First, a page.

Voices that matter
Gunny’s Journey- From Assert’s support to supporting Assert
My name’s Gunny, I have been in contact with Assert for a few months now. First of all, as I’m sure you can relate, I’d like to thank Assert for their help and support who have helped me more than I could explain. I have no idea where I’d be if I hadn’t had their support.
Because of how grateful I am to them I’ve offered my services in any possible way to give something back. I have designed a few charts and visual guides that helped me express myself and complete Assert “homework”. They will be available to all of you in the hopes they prove helpful to some of you too.
Expressing myself isn’t always easy for me (again I’m sure many can relate) so I require certain visual aids that I use, and to find out they can help others is great!
I think it’s important to find as many ways to express ourselves as possible especially, if like me, people can struggle to understand you.
I’ve also been making music which has been a great help to me mentally. It’s mostly for me. But if you’d like to check some out, feel free 🙂
Most of my work is instrumental and can be quite different as each track I try to express specific emotions that I don’t always know how to explain.
Stay safe and happy holidays!
(links to my youtube and facebook page are there too)
Lydia Wilkins shares – A Manifesto for ‘A New Normal’
Hope is the thing I have found hardest to hold on to during this pandemic; when the basic things of every day life feel like a right, and everything changes, it’s hard to sometimes recognise those things as a one time privilege. Platitudes have dominated our lives since last March; you know those annoying phrases I mean. ‘Turn the tide’. ‘Self isolating’. ‘Quarantine’. ‘Lockdown’. ‘A new normal’.
That last one is the one I struggled to swallow or get on board with most. A flippant, glip remark of a politician, it seemed to have no route in reality – especially when it came to lacking to support. (Hello, furloughed workers! Hello, the arts! Hello, nurseries!) Besides, it just covered up a lacking response to a deadly virus – and accountability seemed to have no meaning, reason, logic any more.
After Covid-19, I worry that there will be no place for someone like me. The constant observance of the rules is exhausting, only to become infuriating when you see your next door neighbour violating the rules. The so-called ‘debate’ around masks is downright disgusting. Some aids I have relied on have come to mean nothing, having been co-opted by people who want ‘out’ of restrictions that could save their lives and others.
Let me present; the manifetso for ‘A new normal’ – the Autistic version.
Firstly, if you have something to say – please just say it. It is hard enough trying to guess intentions, but there has been so much disinformation, false promises, even lies when it comes to dealing with Covid-19. We would save so much time by just ‘speaking straight’ – not to be rude, but to cut to the chase, the point of what you want to say. No “I’m fine” when you clearly are not, complete with passive aggressive sighing. No ‘manning up’. Have a good cry if upset. Go on. It cleanses the soul. Just say what you actually mean, dammit, and stop using fancy language to dress your intentions up.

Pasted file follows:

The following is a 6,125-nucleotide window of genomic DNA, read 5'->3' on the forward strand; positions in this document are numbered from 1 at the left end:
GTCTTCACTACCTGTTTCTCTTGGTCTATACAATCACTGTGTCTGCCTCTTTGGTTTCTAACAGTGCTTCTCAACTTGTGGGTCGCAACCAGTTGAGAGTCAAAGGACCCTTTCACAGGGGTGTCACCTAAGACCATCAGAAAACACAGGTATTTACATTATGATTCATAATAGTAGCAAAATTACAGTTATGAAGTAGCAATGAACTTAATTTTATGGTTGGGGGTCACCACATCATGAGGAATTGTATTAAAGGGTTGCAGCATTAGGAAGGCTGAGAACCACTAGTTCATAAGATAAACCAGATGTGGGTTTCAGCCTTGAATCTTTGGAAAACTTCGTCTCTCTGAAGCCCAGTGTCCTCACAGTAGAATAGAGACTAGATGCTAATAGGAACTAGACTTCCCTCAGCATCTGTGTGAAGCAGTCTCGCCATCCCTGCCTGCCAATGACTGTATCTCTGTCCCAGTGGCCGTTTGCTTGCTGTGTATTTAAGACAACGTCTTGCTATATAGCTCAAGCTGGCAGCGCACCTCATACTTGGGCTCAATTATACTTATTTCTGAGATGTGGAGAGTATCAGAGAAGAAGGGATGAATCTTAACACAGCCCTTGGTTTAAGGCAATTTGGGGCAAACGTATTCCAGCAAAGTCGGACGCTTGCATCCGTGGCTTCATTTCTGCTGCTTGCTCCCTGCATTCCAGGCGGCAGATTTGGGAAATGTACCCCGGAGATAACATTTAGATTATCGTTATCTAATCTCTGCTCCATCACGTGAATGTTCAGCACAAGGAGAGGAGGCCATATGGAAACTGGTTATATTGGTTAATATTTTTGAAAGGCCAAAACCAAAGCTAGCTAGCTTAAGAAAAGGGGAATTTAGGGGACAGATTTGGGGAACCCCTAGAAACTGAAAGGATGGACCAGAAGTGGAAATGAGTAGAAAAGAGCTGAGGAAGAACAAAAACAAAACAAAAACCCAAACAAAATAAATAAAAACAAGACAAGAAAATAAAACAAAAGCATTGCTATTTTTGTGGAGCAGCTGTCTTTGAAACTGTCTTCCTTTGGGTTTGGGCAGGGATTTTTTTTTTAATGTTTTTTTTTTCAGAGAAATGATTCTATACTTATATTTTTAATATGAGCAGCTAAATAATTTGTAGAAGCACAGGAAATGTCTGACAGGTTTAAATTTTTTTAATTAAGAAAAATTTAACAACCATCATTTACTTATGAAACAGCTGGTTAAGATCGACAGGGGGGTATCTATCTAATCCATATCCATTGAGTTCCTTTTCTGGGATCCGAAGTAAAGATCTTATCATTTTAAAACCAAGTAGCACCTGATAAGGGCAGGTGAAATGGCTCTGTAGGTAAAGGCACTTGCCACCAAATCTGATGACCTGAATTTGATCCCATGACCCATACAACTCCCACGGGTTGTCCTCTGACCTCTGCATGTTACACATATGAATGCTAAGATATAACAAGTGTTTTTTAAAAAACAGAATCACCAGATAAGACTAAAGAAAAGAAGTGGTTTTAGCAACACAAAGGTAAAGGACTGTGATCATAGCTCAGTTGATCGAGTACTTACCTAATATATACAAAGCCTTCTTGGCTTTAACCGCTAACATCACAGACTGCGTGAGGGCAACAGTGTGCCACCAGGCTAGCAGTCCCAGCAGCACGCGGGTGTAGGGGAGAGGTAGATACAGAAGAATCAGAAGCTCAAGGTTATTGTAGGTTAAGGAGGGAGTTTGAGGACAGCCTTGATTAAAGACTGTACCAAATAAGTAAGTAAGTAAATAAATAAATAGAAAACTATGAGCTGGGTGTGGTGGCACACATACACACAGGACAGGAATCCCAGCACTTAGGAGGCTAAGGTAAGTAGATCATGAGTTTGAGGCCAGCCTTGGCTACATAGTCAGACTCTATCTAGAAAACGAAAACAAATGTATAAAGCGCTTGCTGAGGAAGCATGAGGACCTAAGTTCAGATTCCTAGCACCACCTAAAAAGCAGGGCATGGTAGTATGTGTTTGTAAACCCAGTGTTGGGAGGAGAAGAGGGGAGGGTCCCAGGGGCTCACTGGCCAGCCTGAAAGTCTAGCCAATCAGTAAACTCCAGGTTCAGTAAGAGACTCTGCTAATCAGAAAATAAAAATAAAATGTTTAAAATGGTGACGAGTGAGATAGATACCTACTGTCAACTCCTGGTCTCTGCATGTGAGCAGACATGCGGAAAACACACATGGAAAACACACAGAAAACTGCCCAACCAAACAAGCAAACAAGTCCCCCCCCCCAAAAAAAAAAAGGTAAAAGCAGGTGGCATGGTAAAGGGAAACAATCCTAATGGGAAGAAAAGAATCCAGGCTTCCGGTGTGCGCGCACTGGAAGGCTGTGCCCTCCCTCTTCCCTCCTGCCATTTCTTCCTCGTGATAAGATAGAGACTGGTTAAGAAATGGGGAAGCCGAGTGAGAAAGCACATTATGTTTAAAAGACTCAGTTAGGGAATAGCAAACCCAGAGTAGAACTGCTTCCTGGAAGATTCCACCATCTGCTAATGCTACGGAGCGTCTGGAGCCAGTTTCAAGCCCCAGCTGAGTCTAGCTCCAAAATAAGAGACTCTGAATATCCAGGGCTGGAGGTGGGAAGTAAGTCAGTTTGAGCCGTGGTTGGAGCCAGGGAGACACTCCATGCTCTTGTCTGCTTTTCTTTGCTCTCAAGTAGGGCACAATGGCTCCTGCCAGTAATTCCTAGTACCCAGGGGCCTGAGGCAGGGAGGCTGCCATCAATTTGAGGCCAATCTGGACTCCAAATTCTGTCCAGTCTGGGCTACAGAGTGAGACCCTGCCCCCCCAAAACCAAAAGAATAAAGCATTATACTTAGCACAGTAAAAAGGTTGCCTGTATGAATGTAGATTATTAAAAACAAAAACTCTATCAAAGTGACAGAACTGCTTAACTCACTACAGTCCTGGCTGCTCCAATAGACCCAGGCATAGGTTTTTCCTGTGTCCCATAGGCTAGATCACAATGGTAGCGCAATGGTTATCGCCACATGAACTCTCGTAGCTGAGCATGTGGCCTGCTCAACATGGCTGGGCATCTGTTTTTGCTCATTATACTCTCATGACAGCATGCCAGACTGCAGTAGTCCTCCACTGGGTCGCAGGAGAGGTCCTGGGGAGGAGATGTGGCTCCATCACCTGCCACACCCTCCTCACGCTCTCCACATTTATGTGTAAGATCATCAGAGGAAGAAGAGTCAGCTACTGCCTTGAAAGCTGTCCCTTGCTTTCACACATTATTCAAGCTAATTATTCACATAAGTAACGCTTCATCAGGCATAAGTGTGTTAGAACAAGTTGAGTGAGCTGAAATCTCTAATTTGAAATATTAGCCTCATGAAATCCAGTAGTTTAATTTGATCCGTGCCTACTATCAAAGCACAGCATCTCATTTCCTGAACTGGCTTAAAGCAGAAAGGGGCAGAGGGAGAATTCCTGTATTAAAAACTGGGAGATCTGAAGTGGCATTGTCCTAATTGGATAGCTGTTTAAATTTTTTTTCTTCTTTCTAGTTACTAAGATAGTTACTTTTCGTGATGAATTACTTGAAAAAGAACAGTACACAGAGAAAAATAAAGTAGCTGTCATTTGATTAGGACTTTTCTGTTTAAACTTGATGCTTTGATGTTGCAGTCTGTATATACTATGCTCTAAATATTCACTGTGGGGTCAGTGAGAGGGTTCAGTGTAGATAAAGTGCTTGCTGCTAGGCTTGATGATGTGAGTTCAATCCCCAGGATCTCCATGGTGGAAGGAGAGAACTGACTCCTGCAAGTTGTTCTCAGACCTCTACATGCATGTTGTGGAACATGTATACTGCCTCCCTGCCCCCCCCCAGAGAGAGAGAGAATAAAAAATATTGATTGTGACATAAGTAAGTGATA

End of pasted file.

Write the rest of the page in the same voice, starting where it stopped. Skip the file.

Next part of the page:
Accountability will be restored, alongside the agility to have a conversation of nuance. We are all allowed to ask questions. It is not “disrespectful”, or something to be punished; people of all ages are allowed to be curious. We learn that way; our culture of correction of Autistic people has got to stop. Everyone will be held to the same threshold, regardless. I spoke to another client recently, and we seemed to agree that Autistic people are held up to a far higher standard. Nobody is a saint, bar the actual saints as deemed by the Pope – so can we stop treating people like they should be? Thanks.
Care means to care – and not that people who have a disability will be subject to potentially unlawful DNRs. To even happen, even be contemplated, was a disgrace. To have a ‘disability first’ approach is seen as revolutionary – but makes more sense to business. It does not need justification or ‘inspirational’ stories. People matter. Life matters. Economy over people is not working – and has actually hurt the economy even more, according to the I.
Adaptations, accessibility will be engrained in every design, every building. This has no bearing on the space of people who have no impairment. It should not be an issue any longer. I am tired of having to justify my space and why I ‘own’ it. Self advocacy is a privilege that not everyone has.
And if that makes me a justice seeker, a warrior? I believe in a better world. My platform is not just for me, and is a form of empathy to make space for others. We have come so far, and we have all questioned our existence after a year in lockdown. To me, to live is to live alive – to stand up, to speak up, and to stand tall while doing it. And to make every day count.